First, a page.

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Dave Plowman snipped-for-privacy@davenoise.co.uk London SW
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On Sun, 26 Nov 2006 12:32:45 +0000 (GMT), "Dave Plowman (News)"

That's a good argument *for* putting a planetary gearbox, rather than a synchro. one, behind a friction clutch. I'd love to know what I've missed that would tell me why it's not done.
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Probably because you've already got 'clutches' in a planetary box which can do the same thing. Didn't the Model T Ford use this principle? Later pre-select boxes of course used a fluid flywheel for starting from rest.
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On Sun, 26 Nov 2006 13:18:26 +0000 (GMT), "Dave Plowman (News)"

Then why do you *have* to have a torque converter? Oh dear, I'll never understand this...
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It has several functions. First it acts as a 'clutch' when starting from rest. Next it acts rather like a continuously variable gearbox by allowing the engine speed to exceed its output speed by up to around 2000 rpm and converting most of that speed into extra torque at lower output RPM. Not all though, as it gets hot in doing so. ;-) It also - and crucial for most autos - cushions the actual gearchange.
When autos had two or three ratios, the torque multiplying feature was crucial to reasonable performance - albeit at the expense of economy. Boxes now have up to what? 8 ratios, so this part isn't much needed. So many just use it for starting off and each gearchange, locking it out of action via an extra clutch for most of the time.
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On Sun, 26 Nov 2006 16:12:36 +0000 (GMT), "Dave Plowman (News)"

I've always had a pretty good grasp of the mechanics of it all, including how the TC works and the subtleties of what it does.
I was kind of thinking that torque multiplication rather than the 'disengaging' effect of low torque transmission at low RPM was the underlying reason they were first used, and I suppose there was then no real reason to change things later.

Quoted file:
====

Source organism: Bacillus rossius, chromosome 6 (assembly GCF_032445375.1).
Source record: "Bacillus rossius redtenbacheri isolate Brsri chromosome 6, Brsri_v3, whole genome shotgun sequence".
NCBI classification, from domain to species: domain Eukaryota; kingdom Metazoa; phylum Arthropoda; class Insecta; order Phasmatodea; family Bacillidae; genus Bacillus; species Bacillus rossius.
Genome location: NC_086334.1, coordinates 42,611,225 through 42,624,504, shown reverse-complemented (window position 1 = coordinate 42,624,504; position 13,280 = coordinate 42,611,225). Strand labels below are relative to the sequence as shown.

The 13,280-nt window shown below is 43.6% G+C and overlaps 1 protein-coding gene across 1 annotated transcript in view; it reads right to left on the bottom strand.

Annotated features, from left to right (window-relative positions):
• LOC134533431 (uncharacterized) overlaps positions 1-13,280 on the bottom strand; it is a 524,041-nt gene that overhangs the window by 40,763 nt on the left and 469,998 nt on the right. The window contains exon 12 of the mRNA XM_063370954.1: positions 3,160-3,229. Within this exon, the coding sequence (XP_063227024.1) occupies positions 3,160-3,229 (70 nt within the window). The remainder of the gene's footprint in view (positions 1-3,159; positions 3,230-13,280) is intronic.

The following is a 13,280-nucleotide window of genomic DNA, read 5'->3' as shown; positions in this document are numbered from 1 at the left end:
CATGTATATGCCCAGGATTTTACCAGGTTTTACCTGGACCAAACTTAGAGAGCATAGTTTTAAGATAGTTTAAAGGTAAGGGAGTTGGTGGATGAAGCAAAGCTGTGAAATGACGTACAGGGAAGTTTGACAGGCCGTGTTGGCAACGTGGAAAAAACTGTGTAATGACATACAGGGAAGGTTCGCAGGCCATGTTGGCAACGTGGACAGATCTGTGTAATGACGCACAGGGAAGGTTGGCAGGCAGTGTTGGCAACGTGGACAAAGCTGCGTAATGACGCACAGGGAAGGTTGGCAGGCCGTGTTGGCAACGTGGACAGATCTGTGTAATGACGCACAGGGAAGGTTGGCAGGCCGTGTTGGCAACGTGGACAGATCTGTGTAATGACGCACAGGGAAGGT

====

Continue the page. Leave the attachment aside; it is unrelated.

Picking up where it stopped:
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wrote:

A fluid flywheel is not the same as a torque converter. A TC will direct oil flow onto a fixed stator that in turn directs oil flow to a turbine attached to the gearbox input. whereas a FF is simply a spinning container of oil that inertia eventually makes the outside tank oil viscosity turn the vanes of a "spinner" connected to the output to the gearbox. David Brown tractors used to have this arrangement and a similar arrangement although not fluid was the magnetic flux flywheel (clutch less) setup designed jointly by Jeager and Smiths and fitted to the once famous Hillman Minx and I think Simca or Renault cars in France.
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Unlike a clutch, it is not possible for a torque converter to completely disengage so there would always be some torque present during shifts which would wear out the synchros in very short order. That's also the reason that a standard transmission will outlast an automatic by a factor of two or three. If you want to keep your car for more than 300k miles I would not recommend an automatic.
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wrote:

That's completely the opposite of my quandary!